House prices in London fell in September year-on-year for the first time in eight years, according to Nationwide. The drop was only 0.6%, but prices for higher-end central London properties have fallen more than in the outer boroughs. This is due to a number of factors, including higher taxes, uncertainty about Brexit, the increasing supply of newly built flats, and plain old cost – prices have run well ahead of earnings. But for contrarians, the current gloom provides a great opportunity.
The share price of Capital & Counties (Capco, LSE: CAPC), the property company redeveloping the Earl’s Court site, peaked in mid-2015. Since then it has fallen by 45% to 262p, giving the company a market value of £2.17bn. At that price, the shares trade on a 33% discount to net asset value per share, despite the fact that two-thirds of the portfolio is doing rather well.
In fact, £2.4bn-worth of Capco’s property assets (comprising 73 properties and 463 lettable units, from shops to residential blocks) are in Covent Garden, where valuations are still rising. In the six months to mid-June, the valuation of Capco’s Covent Garden holdings rose by 1.5%, while “estimated rental value” (ERV – the potential income if all properties were re-let at current open-market value) rose 3% to £99m. Capco targets an ERV of £125m by the end of 2020, based on improvements to the estate and rising rents, which in many cases are still below those of comparable quality areas in central London.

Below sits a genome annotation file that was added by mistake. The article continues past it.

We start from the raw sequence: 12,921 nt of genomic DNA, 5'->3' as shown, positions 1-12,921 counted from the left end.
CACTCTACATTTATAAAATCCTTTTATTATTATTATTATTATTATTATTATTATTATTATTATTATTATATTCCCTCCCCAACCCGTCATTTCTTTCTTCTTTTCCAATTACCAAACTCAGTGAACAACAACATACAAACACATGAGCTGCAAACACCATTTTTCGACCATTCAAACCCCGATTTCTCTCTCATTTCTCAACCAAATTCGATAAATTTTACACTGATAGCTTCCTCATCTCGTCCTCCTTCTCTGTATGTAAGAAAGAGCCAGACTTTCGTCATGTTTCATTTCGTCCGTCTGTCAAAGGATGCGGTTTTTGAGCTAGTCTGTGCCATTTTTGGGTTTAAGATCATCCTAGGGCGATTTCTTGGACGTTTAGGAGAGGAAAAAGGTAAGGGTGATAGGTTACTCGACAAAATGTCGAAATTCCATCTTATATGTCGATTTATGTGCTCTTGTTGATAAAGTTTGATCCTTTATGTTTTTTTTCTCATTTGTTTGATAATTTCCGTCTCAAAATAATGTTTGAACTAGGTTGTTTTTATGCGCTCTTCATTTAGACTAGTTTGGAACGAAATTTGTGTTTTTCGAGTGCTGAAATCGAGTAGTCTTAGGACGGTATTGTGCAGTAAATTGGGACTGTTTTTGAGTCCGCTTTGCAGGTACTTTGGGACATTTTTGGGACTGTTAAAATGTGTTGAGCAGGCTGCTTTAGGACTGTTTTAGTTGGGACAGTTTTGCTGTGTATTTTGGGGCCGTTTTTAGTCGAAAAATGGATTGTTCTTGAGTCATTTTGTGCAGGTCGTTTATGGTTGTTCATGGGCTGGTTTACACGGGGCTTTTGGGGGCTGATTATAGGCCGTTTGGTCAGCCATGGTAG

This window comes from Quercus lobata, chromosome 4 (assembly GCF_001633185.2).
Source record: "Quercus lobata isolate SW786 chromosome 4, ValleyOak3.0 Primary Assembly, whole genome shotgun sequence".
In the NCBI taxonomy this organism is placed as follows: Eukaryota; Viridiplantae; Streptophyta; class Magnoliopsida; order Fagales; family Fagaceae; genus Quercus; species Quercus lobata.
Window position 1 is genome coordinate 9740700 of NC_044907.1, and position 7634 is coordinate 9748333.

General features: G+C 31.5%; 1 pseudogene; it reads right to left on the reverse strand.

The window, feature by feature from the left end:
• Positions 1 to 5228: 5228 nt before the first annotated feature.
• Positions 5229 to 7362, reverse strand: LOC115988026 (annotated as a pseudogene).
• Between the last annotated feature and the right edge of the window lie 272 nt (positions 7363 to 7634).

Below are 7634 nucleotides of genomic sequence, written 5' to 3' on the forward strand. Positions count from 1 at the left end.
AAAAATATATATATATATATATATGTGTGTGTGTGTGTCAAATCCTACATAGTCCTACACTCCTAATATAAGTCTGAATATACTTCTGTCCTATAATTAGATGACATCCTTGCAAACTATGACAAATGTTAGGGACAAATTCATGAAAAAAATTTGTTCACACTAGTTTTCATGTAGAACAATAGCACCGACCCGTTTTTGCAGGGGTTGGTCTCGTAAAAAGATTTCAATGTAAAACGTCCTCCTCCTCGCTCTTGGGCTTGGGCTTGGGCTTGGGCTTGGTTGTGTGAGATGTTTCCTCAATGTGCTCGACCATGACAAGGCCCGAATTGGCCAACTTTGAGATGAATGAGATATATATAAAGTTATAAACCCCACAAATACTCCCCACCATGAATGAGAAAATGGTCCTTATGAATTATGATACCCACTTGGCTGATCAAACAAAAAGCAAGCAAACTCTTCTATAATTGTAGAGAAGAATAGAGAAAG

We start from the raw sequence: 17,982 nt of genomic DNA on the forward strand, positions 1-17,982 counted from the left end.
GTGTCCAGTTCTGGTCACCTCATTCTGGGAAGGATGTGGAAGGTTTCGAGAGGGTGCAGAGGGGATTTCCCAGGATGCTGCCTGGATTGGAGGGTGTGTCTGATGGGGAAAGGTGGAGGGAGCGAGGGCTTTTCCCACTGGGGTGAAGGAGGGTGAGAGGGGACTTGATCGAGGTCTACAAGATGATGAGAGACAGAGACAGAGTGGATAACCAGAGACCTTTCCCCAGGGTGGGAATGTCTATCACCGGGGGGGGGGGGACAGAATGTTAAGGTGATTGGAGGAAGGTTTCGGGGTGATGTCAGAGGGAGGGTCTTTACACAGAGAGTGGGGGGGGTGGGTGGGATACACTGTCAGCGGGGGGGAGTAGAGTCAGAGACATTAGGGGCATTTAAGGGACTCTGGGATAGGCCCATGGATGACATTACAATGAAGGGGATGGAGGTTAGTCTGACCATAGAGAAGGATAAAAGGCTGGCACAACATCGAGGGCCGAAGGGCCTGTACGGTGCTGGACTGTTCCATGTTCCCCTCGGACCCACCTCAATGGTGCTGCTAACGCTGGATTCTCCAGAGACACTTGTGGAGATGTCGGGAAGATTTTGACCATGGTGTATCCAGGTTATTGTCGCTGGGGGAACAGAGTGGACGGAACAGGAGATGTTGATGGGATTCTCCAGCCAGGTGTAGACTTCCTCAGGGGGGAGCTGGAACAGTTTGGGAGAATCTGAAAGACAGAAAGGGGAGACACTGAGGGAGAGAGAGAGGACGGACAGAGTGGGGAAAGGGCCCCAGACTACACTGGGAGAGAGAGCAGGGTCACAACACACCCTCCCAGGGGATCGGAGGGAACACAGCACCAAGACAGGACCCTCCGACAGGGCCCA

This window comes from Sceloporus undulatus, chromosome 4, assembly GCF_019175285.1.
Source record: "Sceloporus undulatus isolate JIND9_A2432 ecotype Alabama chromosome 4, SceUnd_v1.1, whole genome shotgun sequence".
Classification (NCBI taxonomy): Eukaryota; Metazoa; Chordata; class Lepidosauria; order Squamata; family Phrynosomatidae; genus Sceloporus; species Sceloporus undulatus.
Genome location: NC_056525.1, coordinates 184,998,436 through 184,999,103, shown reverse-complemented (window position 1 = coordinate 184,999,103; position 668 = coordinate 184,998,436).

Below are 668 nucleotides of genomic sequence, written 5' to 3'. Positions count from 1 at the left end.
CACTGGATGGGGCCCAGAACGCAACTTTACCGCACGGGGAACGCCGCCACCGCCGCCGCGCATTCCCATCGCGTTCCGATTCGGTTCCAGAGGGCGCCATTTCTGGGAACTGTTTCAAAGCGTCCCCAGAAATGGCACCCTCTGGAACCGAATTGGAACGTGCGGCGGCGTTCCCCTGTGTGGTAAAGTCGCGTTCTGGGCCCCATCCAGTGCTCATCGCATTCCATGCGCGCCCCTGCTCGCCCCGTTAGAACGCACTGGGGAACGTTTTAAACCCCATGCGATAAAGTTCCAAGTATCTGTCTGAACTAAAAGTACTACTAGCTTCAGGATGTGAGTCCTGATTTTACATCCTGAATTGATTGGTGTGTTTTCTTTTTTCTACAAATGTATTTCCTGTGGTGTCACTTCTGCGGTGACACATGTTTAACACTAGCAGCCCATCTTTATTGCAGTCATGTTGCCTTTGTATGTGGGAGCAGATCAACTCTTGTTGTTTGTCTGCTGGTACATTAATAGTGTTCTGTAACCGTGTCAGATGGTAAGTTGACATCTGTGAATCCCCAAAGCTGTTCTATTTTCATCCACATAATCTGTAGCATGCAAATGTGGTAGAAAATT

With Covent Garden accounting for nearly all of Capco’s market value (barring £620m of debt), there’s little in the price for the 70-acre Earl’s Court site, which will hold a minimum of 10,000 new houses. The Earl’s Court “Masterplan” development envisages 8.9 million sq ft of residential property and two million of commercial.
(This excludes the 7.5-acre Lillie Square site to the south, which is the first to be developed and will provide 608 flats for sale, plus 200 affordable homes. Half the units have been pre-sold and 78 completed, with Capco owning 50% of the development.) Work at the Earl’s Court site is currently “preparing the land for future development”, which includes the challenge of sinking foundations for buildings that will span several tube and railway lines.
Even more conservative is the zero value placed on the area (comprising a third of the Masterplan) that was bought from Hammersmith and Fulham council for a fixed price of £105m, of which £60m has been paid. Capco is committed to replace the 760 homes in the West Kensington and Gibbs Green council estates, allowing the building of significantly more flats in the area for private sale.
Also excluded is the likely inclusion of Transport for London’s (TfL) Lillie Bridge depot, though TfL will presumably extract tougher terms than Hammersmith. With prices in Lillie Square currently around £1,400 per sq ft and building costs of £69,000 per flat, it is not hard to see the whole development generating many times its current valuation of £1.1bn, especially as prices rise, rather than the modest fraction of it that the current share price implies.
London prices should start to pick up in 2019, says KPMG, which makes 2018 a good year to buy. Those with a less-than-apocalyptic view of post-Brexit London should buy Capco shares now, following finance director Situl Jobanputra. He bought 37,500 shares in July at 296p.